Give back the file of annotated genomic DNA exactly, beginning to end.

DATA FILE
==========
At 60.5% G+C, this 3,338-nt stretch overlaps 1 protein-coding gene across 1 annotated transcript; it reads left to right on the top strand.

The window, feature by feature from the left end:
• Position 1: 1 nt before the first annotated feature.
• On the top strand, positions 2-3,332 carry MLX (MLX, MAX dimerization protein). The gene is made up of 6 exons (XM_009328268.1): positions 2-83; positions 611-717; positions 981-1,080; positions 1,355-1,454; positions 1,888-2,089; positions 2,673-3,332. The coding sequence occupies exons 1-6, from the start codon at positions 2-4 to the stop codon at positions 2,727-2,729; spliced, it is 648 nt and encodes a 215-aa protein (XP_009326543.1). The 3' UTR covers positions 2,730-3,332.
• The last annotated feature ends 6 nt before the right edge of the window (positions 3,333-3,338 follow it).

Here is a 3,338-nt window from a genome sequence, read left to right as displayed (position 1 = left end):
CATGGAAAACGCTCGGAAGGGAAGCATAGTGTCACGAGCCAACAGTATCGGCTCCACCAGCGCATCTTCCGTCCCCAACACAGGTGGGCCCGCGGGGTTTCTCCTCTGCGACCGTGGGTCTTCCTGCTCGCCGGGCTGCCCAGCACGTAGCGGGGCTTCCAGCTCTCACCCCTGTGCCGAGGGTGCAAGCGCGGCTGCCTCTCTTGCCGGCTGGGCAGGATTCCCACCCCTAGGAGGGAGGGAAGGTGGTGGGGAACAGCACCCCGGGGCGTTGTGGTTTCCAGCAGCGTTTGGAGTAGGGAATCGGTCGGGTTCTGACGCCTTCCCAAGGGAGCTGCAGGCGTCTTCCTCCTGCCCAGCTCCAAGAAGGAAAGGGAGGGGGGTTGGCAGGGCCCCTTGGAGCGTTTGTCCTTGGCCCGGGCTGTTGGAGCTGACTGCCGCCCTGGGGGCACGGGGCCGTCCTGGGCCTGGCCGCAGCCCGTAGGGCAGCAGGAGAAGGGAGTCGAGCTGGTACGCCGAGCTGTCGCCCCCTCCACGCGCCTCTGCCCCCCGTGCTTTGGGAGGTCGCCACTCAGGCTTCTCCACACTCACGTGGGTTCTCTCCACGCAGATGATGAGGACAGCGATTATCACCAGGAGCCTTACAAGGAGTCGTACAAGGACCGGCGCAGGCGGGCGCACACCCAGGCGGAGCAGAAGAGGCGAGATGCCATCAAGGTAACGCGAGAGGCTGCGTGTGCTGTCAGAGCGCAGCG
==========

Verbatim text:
At 60.5% G+C, this 3,338-nt stretch overlaps 1 protein-coding gene across 1 annotated transcript; it reads left to right on the top strand.

The window, feature by feature from the left end:
• Position 1: 1 nt before the first annotated feature.
• On the top strand, positions 2-3,332 carry MLX (MLX, MAX dimerization protein). The gene is made up of 6 exons (XM_009328268.1): positions 2-83; positions 611-717; positions 981-1,080; positions 1,355-1,454; positions 1,888-2,089; positions 2,673-3,332. The coding sequence occupies exons 1-6, from the start codon at positions 2-4 to the stop codon at positions 2,727-2,729; spliced, it is 648 nt and encodes a 215-aa protein (XP_009326543.1). The 3' UTR covers positions 2,730-3,332.
• The last annotated feature ends 6 nt before the right edge of the window (positions 3,333-3,338 follow it).

Here is a 3,338-nt window from a genome sequence, read left to right as displayed (position 1 = left end):
CATGGAAAACGCTCGGAAGGGAAGCATAGTGTCACGAGCCAACAGTATCGGCTCCACCAGCGCATCTTCCGTCCCCAACACAGGTGGGCCCGCGGGGTTTCTCCTCTGCGACCGTGGGTCTTCCTGCTCGCCGGGCTGCCCAGCACGTAGCGGGGCTTCCAGCTCTCACCCCTGTGCCGAGGGTGCAAGCGCGGCTGCCTCTCTTGCCGGCTGGGCAGGATTCCCACCCCTAGGAGGGAGGGAAGGTGGTGGGGAACAGCACCCCGGGGCGTTGTGGTTTCCAGCAGCGTTTGGAGTAGGGAATCGGTCGGGTTCTGACGCCTTCCCAAGGGAGCTGCAGGCGTCTTCCTCCTGCCCAGCTCCAAGAAGGAAAGGGAGGGGGGTTGGCAGGGCCCCTTGGAGCGTTTGTCCTTGGCCCGGGCTGTTGGAGCTGACTGCCGCCCTGGGGGCACGGGGCCGTCCTGGGCCTGGCCGCAGCCCGTAGGGCAGCAGGAGAAGGGAGTCGAGCTGGTACGCCGAGCTGTCGCCCCCTCCACGCGCCTCTGCCCCCCGTGCTTTGGGAGGTCGCCACTCAGGCTTCTCCACACTCACGTGGGTTCTCTCCACGCAGATGATGAGGACAGCGATTATCACCAGGAGCCTTACAAGGAGTCGTACAAGGACCGGCGCAGGCGGGCGCACACCCAGGCGGAGCAGAAGAGGCGAGATGCCATCAAGGTAACGCGAGAGGCTGCGTGTGCTGTCAGAGCGCAGCG